The First Hundred Years – A History of the Badges
Note: This brief history draws heavily on the MA Dissertation “A History of The Fovant Badges” by Mr. Mike Nixon MA
At the time of writing (November 2014) the Centenary of the outbreak of World War One is upon us and in 2016 it will be the Centenary of the first badge (believed to be the London Rifle Brigade Badge) being cut by the troops stationed at Fovant. Many visitors to the badges imagine that they all date from WW1 but this is not the case only five of the eight surviving badges date from that time. The Royal Wiltshire Yeomanry and the Wiltshire Regiment date from 1950/51 and were built by the former Fovant Home Guard troop and other villagers so in a sense they were both WW2 badges.
In 1970 troops of the Royal Corps of Signals built their badge to commemorate the fiftieth anniversary of the founding of the Corps. So the badges that we see on the hillside today have been constructed throughout the twentieth century.
To return to WW1, including badges at Compton Chamberlayne and Sutton Mandeville there were about twenty large military and other insignia carved by the soldiers stationed in the area. In addition, the soldiers carved many smaller images and inscriptions to record their presence.
When Fovant Camp was closed in the 1920s obviously the troops were not around to keep the badges in good condition. Some of the Regimental Associations did pay local people to maintain the badges but some did not. From around 1919 the Australian Government made arrangements for their badge to be maintained. The Australians continue to have a close association with their badge and make a major financial contribution to its upkeep every year. We also have an officer of the Australian Army seconded to the Trustees Committee.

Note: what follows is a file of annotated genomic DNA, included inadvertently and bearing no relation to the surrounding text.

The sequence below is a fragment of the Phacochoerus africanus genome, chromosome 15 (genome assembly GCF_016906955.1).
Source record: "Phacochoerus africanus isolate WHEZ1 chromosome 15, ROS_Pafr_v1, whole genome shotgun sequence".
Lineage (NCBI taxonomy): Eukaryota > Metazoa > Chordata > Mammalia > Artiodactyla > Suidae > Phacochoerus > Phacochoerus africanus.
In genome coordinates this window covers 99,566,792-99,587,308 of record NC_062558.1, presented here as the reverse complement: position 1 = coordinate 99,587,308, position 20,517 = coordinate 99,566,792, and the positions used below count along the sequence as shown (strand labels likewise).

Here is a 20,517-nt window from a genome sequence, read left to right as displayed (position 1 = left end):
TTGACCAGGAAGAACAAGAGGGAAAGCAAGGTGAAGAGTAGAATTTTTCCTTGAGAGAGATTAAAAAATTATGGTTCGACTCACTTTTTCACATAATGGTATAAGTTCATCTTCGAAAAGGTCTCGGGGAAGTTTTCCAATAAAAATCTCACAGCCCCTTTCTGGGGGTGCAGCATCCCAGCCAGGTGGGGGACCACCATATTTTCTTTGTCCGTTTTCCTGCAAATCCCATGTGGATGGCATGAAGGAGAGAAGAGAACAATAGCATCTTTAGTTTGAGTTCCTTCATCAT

By the late 1920s, the badges were in poor condition, indeed an article in The Times in 1928 (The tenth anniversary of the Armistice) complained that some action should be urgently taken to restore the badges left by the troops stationed at Fovant in WW1. The various Regimental Associations did take action and funded local people to repair the badges.
By the 1930s the condition of some of the badges had improved significantly. The picture taken in 1930 clearly shows how the repairs to the badges funded by the Regimental Associations have improved the appearance. Compared to the WW1 picture though virtually all of the smaller images have disappeared and the “Drums” continues to fade back to grass.
So by the late 1930s many of the badges had been restored although it is clear that a number of WW1 badges had faded and virtually all of the smaller images had disappeared.
During World War Two instructions were issued that the badges should be covered up so that they could not be used by enemy aircraft as a way marker to potential targets. The picture taken in 1947 shows just how successful this had been with many of the badges, even allowing for the distances involved, had all but disappeared. Salvation was at hand though as the Fovant Home Guard Old Comrades Association (Which became the Fovant Badges Association in 1961) decided to restore some of the badges and to build two new Wiltshire regimental badges since they had been attached to these regiments.
The two new badges were built in the early 1950s. The Royal Wiltshire Yeomanry is on the far left in the 1967 photograph and the Wiltshire Regiment is the fifth badge from the left. This 1960s photograph does show though how much the badges had changed over the 50 years or so since WW1. Note also that the familiar Royal Corps of Signals badge is not to be seen, it has not yet been built.
Towards the end of 1970 soldiers of The Royal Corps of Signals took around three months to build their badge to mark the Fiftieth Anniversary of the foundation of the Corps. They continue to provide funds to the FBS for the maintenance of their badge.
By the end of the Twentieth Century the badges were once again in poor condition and so a major effort was made by the Fovant Badges Society Trustees to seek funding for a further restoration. Many individuals and institutions contributed. The Heritage Lottery Fund contributed the largest amount so that by 2002/3 the restoration could start. It was decided not to restore the YMCA badge.
This very brief review of the badges story illustrates just how much the composition of what we know as The Fovant Badges has changed over the last century.
Perhaps more importantly the history of the badges shows us that from time to time their survival has been in doubt. Sometimes from major events such as WW2 or from subtle changes in the way that our predecessors viewed the relevance of these chalk monuments. Sadly we cannot therefore assume that there will always be a will to maintain the badges in their current excellent condition.